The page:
The 5 step guide to taking your competitor to court for infringing your ip

It’s a big step starting legal proceedings against your competitor (we will call them the IP Infringer).  Before reaching this stage, you should have already received clear advice on the strength and risks of your case against the IP Infringer. Importantly you should have also received a very clear outline of costs for each of the stages of the litigation (we provide Fixed Fee Litigation Structures). You would have already explored with your legal adviser a number of strategies aimed at reaching a favourable settlement, but for a numberof reasons were unable to. Having a good understanding of the 5 steps below will enable you to navigate your way through the next phase – legal proceedings. Executed in the right way you will also increase your prospects of achieving a favourable settlement before trial.

1. Commence legal proceedings
Sometimes starting legal proceedings against the IP Infringer is a necessary next step. As the aggressor you have the benefit of being in the driver’s seat and controlling the proceedings. Put another way the IP Infringer can’t simply walk away from the proceedings. If the IP Infringer wants out of the proceedings early the reality is that they will need to reach a settlement with you. If that happens you hold the upper hand. The majority of IP proceedings are filed in the Federal Court of Australia or the Federal Circuit Court. At this stage of the proceeding a specialist IP barrister will also be engaged to work alongside your IP lawyer. A barrister is a specialist in court advocacy and he or she appears before the judge at various stages during the proceedings. A good fit between your IP lawyer and barrister is essential. The IP lawyer will do the majority of the leg work to brief the barrister, communicate with the IP Infringer’s lawyers throughout the proceedings and importantly ensure that the litigation strategy remains in sync with your commercial objectives. To start the legal proceedings in the Federal Court, three key documents  are prepared and filed with the court. They are the Application, the Statement of Claim and your Genuine Steps Statement. The first two documents set out the conduct of the IP Infringer, the claim you have against them and what orders (including monetary compensation) you want the court to make in your favour. The Genuine Steps Statement sets out what steps you and your IP lawyer took to attempt the settle the dispute before filing these documents. Once filed and stamped by the court, these documents are then served by your IP Lawyer on the IP Infringer. Once served, the IP Infringer will have an opportunity to prepare and file, in a similar format, their Defence/Response to your claim. Depending on the type of IP infringement case being run, the IP Infringer may also file a cross claim. For example if you commenced patent infringement proceedings, the IP Infringer might cross claim arguing that your patent is invalid. Setting out clearly and accurately your claim in these documents sets the framework and tone for the rest of the proceedings. So it’s important you get these right.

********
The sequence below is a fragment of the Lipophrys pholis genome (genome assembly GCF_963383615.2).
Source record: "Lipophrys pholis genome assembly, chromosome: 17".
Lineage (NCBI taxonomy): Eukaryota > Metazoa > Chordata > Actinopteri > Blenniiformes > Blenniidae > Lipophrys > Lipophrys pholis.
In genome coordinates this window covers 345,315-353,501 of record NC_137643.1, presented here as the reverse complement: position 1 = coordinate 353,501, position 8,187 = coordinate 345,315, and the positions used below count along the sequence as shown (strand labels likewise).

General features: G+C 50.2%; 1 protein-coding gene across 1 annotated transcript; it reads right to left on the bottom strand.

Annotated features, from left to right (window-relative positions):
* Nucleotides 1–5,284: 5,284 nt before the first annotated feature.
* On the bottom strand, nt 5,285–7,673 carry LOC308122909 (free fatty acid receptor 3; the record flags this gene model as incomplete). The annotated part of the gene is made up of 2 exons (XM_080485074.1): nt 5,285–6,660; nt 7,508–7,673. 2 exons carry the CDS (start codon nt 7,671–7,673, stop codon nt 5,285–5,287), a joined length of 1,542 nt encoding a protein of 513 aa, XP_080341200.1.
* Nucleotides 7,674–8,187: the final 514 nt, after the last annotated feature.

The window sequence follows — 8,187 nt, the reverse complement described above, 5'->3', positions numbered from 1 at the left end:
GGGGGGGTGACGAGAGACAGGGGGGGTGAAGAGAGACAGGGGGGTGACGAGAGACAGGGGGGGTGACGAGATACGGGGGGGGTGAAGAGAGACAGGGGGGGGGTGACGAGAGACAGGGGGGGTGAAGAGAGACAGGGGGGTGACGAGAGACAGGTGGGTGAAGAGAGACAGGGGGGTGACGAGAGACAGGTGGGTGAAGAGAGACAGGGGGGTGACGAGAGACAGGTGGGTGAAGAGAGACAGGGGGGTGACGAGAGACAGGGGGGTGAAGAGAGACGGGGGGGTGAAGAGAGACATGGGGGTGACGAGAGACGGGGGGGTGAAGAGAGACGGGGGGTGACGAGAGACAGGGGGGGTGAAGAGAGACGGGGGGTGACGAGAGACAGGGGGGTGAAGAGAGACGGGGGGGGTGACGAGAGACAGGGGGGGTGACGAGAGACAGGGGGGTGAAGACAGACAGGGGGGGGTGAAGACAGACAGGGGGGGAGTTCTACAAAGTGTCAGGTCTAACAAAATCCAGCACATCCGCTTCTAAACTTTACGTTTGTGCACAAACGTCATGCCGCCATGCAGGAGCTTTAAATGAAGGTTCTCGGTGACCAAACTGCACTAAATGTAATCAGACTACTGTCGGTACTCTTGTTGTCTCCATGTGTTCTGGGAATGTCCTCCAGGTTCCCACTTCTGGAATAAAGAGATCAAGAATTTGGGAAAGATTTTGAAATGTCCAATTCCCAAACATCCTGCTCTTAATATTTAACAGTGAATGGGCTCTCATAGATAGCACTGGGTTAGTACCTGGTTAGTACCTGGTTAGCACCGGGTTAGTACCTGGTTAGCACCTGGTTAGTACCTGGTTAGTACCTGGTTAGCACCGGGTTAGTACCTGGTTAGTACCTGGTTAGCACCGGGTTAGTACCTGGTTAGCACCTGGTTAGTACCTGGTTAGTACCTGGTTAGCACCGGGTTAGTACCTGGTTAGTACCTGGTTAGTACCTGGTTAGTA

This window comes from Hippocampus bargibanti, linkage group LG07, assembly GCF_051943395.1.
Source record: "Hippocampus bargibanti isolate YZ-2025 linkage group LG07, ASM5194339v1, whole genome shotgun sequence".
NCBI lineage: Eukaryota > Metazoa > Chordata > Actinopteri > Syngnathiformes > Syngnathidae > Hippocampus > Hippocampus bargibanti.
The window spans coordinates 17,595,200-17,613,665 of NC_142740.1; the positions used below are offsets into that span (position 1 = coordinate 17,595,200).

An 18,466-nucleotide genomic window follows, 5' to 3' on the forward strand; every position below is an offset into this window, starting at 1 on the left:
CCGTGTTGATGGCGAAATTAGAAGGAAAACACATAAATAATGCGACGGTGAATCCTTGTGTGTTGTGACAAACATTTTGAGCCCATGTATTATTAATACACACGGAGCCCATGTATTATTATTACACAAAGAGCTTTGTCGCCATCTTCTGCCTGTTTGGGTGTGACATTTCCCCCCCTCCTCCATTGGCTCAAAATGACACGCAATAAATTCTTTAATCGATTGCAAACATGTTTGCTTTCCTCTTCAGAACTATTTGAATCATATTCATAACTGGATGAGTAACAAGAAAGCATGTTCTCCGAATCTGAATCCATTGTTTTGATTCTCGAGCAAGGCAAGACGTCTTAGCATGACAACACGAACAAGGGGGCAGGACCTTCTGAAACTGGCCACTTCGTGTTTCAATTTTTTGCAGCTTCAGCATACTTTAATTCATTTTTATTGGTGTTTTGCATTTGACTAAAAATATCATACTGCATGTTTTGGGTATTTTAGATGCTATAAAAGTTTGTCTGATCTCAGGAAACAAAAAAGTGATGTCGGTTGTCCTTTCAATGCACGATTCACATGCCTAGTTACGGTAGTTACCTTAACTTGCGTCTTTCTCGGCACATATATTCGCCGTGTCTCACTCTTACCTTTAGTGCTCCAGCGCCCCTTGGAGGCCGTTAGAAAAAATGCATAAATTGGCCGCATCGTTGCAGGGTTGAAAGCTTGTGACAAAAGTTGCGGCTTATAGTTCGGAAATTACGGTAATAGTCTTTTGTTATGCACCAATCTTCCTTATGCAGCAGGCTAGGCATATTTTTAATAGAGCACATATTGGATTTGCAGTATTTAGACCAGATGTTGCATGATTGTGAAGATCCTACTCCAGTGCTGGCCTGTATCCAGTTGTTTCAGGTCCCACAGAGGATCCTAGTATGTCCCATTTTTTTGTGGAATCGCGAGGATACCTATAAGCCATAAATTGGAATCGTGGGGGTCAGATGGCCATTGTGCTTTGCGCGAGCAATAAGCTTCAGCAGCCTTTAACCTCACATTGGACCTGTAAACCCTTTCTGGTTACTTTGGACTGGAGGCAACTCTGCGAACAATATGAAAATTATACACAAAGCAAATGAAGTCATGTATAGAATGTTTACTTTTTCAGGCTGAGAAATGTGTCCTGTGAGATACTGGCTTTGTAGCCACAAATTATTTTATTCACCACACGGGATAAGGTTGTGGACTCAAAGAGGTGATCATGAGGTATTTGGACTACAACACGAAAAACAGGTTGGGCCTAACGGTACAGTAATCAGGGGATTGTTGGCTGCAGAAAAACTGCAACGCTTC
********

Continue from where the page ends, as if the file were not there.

2. Scheduling Conference/Directions Hearing & Mediation
In the early stages of the proceedings, both parties will appear before the judge at a Scheduling Conference or Directions Hearing. At this hearing the judge will set out a timetable of events and actions for the proceeding. In some cases attending the hearing can be avoided if the parties can agree beforehand on an agreed timetable and the judge agrees. In the majority of proceedings the judge will also at this first hearing order that you and the IP Infringer attend a mediation. The mediation is usually scheduled within 3 to 6 months from when you first filed the court documents. A Court Registrar is the appointed mediator and his or her role is to facilitate a settlement between the parties. In our experience, it is at this juncture you have the highest prospects of achieving a commercially favourable settlement. This is because the IP Infringer will know that its legal costs to defend the proceedings through to trial in the event of an unsuccessful mediation will escalate.  Also if you have run your case strongly up until that point, you will have also planted seeds of doubt in the mind of the IP Infringer as to whether they can in fact successfully defend the proceedings or whether it is commercially worth them to do so. A typical settlement you might seek at this juncture would be that the IP Infringer stops the infringing conduct, pays your legal costs to date and pay an amount representative of damages suffered by your business because of their unauthorised conduct. Taking the litigation in stages and focusing on getting to mediation in a strong position is key to increasing chances of achieving a favourable settlement.